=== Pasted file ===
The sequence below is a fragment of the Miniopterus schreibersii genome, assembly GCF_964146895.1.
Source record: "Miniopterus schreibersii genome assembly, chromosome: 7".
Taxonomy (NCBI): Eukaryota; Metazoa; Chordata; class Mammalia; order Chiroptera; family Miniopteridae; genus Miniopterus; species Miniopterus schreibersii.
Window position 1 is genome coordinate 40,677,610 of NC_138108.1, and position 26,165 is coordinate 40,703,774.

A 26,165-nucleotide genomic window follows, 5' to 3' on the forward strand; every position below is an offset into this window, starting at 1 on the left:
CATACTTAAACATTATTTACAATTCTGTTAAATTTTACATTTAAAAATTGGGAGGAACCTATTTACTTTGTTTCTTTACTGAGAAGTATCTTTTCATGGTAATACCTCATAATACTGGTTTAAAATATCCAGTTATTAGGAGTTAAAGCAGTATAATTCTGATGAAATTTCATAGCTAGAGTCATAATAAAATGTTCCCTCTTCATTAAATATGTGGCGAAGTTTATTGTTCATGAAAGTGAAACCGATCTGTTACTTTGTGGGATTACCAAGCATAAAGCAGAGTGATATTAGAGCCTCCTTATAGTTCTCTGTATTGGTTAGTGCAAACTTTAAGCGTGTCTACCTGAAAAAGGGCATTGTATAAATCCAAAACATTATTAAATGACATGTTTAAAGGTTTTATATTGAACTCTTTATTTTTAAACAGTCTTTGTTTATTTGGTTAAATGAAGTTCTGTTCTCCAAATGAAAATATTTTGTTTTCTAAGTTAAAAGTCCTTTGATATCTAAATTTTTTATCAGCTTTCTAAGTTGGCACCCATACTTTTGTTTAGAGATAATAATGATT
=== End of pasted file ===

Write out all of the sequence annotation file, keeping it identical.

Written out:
The sequence below is a fragment of the Miniopterus schreibersii genome, assembly GCF_964146895.1.
Source record: "Miniopterus schreibersii genome assembly, chromosome: 7".
Taxonomy (NCBI): Eukaryota; Metazoa; Chordata; class Mammalia; order Chiroptera; family Miniopteridae; genus Miniopterus; species Miniopterus schreibersii.
Window position 1 is genome coordinate 40,677,610 of NC_138108.1, and position 26,165 is coordinate 40,703,774.

A 26,165-nucleotide genomic window follows, 5' to 3' on the forward strand; every position below is an offset into this window, starting at 1 on the left:
CATACTTAAACATTATTTACAATTCTGTTAAATTTTACATTTAAAAATTGGGAGGAACCTATTTACTTTGTTTCTTTACTGAGAAGTATCTTTTCATGGTAATACCTCATAATACTGGTTTAAAATATCCAGTTATTAGGAGTTAAAGCAGTATAATTCTGATGAAATTTCATAGCTAGAGTCATAATAAAATGTTCCCTCTTCATTAAATATGTGGCGAAGTTTATTGTTCATGAAAGTGAAACCGATCTGTTACTTTGTGGGATTACCAAGCATAAAGCAGAGTGATATTAGAGCCTCCTTATAGTTCTCTGTATTGGTTAGTGCAAACTTTAAGCGTGTCTACCTGAAAAAGGGCATTGTATAAATCCAAAACATTATTAAATGACATGTTTAAAGGTTTTATATTGAACTCTTTATTTTTAAACAGTCTTTGTTTATTTGGTTAAATGAAGTTCTGTTCTCCAAATGAAAATATTTTGTTTTCTAAGTTAAAAGTCCTTTGATATCTAAATTTTTTATCAGCTTTCTAAGTTGGCACCCATACTTTTGTTTAGAGATAATAATGATT